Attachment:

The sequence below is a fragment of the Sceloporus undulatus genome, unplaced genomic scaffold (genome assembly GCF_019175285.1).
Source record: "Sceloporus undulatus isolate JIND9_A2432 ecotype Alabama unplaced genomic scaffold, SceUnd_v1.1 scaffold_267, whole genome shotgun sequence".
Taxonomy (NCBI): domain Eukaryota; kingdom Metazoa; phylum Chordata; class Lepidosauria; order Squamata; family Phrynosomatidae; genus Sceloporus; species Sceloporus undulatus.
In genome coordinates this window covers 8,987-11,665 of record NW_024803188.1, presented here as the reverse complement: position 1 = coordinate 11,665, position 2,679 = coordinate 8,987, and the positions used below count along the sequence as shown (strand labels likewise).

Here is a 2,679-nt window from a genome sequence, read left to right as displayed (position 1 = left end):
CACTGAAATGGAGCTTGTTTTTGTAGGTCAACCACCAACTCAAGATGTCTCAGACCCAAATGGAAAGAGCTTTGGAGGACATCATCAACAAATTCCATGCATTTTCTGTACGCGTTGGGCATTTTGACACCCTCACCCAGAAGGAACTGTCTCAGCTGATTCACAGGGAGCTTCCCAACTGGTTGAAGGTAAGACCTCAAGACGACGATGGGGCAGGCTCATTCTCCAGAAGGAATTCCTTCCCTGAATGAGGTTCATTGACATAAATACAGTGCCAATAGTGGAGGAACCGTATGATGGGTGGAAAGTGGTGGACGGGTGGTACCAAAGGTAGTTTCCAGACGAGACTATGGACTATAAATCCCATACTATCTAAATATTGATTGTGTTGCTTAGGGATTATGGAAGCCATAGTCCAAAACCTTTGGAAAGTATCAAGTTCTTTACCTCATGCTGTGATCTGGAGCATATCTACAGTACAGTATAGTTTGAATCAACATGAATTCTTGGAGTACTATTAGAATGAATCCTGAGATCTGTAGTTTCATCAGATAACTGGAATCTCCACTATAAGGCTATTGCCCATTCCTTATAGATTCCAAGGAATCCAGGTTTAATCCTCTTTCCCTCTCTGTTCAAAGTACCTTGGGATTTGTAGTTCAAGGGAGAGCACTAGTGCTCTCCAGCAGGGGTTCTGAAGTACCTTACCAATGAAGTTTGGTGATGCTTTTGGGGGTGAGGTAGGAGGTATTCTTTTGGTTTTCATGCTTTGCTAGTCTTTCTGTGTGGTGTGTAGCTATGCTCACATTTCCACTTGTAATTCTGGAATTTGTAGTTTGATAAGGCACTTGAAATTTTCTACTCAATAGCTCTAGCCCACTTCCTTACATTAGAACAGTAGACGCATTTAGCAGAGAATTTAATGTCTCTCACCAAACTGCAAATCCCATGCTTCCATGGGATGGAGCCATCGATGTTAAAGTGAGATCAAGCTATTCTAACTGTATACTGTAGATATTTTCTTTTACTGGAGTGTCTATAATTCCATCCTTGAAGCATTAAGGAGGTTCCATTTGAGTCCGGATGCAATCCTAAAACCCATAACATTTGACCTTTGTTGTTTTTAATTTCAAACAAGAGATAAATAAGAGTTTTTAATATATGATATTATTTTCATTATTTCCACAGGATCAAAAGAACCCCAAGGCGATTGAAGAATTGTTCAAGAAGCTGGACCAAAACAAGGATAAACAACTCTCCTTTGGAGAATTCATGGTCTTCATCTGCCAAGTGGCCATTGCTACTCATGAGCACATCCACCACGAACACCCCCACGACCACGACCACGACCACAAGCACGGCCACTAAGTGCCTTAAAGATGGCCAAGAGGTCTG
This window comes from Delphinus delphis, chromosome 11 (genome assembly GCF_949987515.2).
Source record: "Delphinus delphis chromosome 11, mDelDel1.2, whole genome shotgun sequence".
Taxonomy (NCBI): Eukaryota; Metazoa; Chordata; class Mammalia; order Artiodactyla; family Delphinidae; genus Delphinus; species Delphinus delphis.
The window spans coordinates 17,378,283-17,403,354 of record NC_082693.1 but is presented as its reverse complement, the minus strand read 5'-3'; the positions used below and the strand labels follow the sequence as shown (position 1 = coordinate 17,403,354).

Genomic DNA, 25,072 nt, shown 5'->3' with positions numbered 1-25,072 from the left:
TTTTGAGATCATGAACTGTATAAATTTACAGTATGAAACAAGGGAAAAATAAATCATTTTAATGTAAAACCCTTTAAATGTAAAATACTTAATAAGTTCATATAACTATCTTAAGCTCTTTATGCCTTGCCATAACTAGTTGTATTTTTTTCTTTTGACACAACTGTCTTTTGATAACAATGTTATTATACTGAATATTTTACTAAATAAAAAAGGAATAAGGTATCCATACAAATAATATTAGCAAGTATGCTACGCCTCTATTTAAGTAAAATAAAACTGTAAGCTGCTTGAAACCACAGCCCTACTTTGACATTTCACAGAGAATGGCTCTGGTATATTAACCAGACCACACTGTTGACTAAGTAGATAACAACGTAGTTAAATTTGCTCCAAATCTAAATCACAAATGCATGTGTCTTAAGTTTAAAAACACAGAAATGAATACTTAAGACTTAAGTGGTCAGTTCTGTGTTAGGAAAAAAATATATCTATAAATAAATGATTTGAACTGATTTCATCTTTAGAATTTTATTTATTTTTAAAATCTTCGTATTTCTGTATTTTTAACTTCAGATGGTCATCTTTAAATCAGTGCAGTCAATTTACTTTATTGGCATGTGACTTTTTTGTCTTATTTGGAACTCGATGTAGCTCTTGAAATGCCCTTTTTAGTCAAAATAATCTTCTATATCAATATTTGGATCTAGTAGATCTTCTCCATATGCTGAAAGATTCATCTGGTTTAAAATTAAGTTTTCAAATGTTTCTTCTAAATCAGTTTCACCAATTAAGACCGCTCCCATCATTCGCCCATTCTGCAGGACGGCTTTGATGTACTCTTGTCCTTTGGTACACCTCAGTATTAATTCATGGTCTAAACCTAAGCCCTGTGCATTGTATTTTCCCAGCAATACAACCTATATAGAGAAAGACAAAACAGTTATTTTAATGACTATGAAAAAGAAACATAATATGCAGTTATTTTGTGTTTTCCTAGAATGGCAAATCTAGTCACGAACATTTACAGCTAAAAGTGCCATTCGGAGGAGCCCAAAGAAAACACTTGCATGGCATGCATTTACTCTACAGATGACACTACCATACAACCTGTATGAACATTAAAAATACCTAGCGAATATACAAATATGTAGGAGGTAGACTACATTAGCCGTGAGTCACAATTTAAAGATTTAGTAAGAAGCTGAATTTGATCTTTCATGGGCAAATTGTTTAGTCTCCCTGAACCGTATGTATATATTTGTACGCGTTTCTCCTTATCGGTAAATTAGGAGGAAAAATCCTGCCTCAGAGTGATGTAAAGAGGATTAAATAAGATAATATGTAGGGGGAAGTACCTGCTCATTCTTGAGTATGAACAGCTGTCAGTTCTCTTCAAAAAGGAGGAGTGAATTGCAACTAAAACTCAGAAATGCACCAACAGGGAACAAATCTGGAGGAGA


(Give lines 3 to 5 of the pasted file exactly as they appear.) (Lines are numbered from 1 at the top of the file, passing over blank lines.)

Taxonomy (NCBI): domain Eukaryota; kingdom Metazoa; phylum Chordata; class Lepidosauria; order Squamata; family Phrynosomatidae; genus Sceloporus; species Sceloporus undulatus.
In genome coordinates this window covers 8,987-11,665 of record NW_024803188.1, presented here as the reverse complement: position 1 = coordinate 11,665, position 2,679 = coordinate 8,987, and the positions used below count along the sequence as shown (strand labels likewise).

Here is a 2,679-nt window from a genome sequence, read left to right as displayed (position 1 = left end):